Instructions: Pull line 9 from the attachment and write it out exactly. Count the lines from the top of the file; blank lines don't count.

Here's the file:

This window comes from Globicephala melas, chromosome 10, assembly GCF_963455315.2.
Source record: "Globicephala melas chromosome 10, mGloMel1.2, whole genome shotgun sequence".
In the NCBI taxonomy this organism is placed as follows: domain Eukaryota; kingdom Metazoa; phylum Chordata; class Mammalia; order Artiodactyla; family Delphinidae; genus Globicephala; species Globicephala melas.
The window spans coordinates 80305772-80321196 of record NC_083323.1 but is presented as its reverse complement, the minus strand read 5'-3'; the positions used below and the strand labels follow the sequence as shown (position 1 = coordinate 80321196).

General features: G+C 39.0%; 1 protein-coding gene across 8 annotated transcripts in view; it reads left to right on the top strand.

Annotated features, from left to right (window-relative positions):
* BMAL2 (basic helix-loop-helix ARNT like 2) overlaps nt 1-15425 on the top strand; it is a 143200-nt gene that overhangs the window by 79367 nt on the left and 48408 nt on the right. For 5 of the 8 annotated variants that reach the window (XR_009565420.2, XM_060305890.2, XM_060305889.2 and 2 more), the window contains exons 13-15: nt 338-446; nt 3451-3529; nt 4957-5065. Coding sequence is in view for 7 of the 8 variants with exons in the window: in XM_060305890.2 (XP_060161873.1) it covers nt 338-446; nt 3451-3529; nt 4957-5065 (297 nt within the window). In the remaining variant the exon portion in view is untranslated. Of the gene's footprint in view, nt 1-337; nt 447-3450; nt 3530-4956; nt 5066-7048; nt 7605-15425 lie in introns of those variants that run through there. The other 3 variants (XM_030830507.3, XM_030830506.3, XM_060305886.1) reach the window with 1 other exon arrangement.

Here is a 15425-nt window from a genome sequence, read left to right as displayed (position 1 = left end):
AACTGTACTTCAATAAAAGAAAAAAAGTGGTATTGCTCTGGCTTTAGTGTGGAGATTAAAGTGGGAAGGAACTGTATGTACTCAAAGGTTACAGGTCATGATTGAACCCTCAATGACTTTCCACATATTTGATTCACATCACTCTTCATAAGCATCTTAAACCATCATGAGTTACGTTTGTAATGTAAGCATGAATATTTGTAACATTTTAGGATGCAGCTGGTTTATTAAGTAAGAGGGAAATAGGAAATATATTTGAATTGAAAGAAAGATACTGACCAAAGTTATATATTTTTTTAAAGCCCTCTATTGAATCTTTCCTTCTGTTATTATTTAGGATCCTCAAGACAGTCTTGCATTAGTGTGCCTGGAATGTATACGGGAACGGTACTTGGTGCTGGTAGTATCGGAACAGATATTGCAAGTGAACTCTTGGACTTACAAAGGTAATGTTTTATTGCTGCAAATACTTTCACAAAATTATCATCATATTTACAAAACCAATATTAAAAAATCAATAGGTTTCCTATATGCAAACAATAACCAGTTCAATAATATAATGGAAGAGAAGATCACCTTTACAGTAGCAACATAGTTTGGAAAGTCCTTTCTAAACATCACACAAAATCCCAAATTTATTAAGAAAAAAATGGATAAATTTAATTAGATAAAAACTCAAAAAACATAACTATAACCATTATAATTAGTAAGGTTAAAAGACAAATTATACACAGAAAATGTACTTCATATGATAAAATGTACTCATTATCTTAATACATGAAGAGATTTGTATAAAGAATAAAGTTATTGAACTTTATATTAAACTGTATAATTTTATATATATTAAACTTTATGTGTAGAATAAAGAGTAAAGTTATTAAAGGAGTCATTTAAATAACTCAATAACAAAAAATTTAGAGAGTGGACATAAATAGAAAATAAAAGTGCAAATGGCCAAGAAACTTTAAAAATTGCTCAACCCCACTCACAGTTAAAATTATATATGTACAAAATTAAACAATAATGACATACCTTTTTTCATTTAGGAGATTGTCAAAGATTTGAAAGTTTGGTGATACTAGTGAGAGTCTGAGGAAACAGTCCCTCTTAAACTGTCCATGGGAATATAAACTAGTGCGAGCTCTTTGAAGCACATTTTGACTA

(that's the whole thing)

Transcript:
AACTGTACTTCAATAAAAGAAAAAAAGTGGTATTGCTCTGGCTTTAGTGTGGAGATTAAAGTGGGAAGGAACTGTATGTACTCAAAGGTTACAGGTCATGATTGAACCCTCAATGACTTTCCACATATTTGATTCACATCACTCTTCATAAGCATCTTAAACCATCATGAGTTACGTTTGTAATGTAAGCATGAATATTTGTAACATTTTAGGATGCAGCTGGTTTATTAAGTAAGAGGGAAATAGGAAATATATTTGAATTGAAAGAAAGATACTGACCAAAGTTATATATTTTTTTAAAGCCCTCTATTGAATCTTTCCTTCTGTTATTATTTAGGATCCTCAAGACAGTCTTGCATTAGTGTGCCTGGAATGTATACGGGAACGGTACTTGGTGCTGGTAGTATCGGAACAGATATTGCAAGTGAACTCTTGGACTTACAAAGGTAATGTTTTATTGCTGCAAATACTTTCACAAAATTATCATCATATTTACAAAACCAATATTAAAAAATCAATAGGTTTCCTATATGCAAACAATAACCAGTTCAATAATATAATGGAAGAGAAGATCACCTTTACAGTAGCAACATAGTTTGGAAAGTCCTTTCTAAACATCACACAAAATCCCAAATTTATTAAGAAAAAAATGGATAAATTTAATTAGATAAAAACTCAAAAAACATAACTATAACCATTATAATTAGTAAGGTTAAAAGACAAATTATACACAGAAAATGTACTTCATATGATAAAATGTACTCATTATCTTAATACATGAAGAGATTTGTATAAAGAATAAAGTTATTGAACTTTATATTAAACTGTATAATTTTATATATATTAAACTTTATGTGTAGAATAAAGAGTAAAGTTATTAAAGGAGTCATTTAAATAACTCAATAACAAAAAATTTAGAGAGTGGACATAAATAGAAAATAAAAGTGCAAATGGCCAAGAAACTTTAAAAATTGCTCAACCCCACTCACAGTTAAAATTATATATGTACAAAATTAAACAATAATGACATACCTTTTTTCATTTAGGAGATTGTCAAAGATTTGAAAGTTTGGTGATACTAGTGAGAGTCTGAGGAAACAGTCCCTCTTAAACTGTCCATGGGAATATAAACTAGTGCGAGCTCTTTGAAGCACATTTTGACTA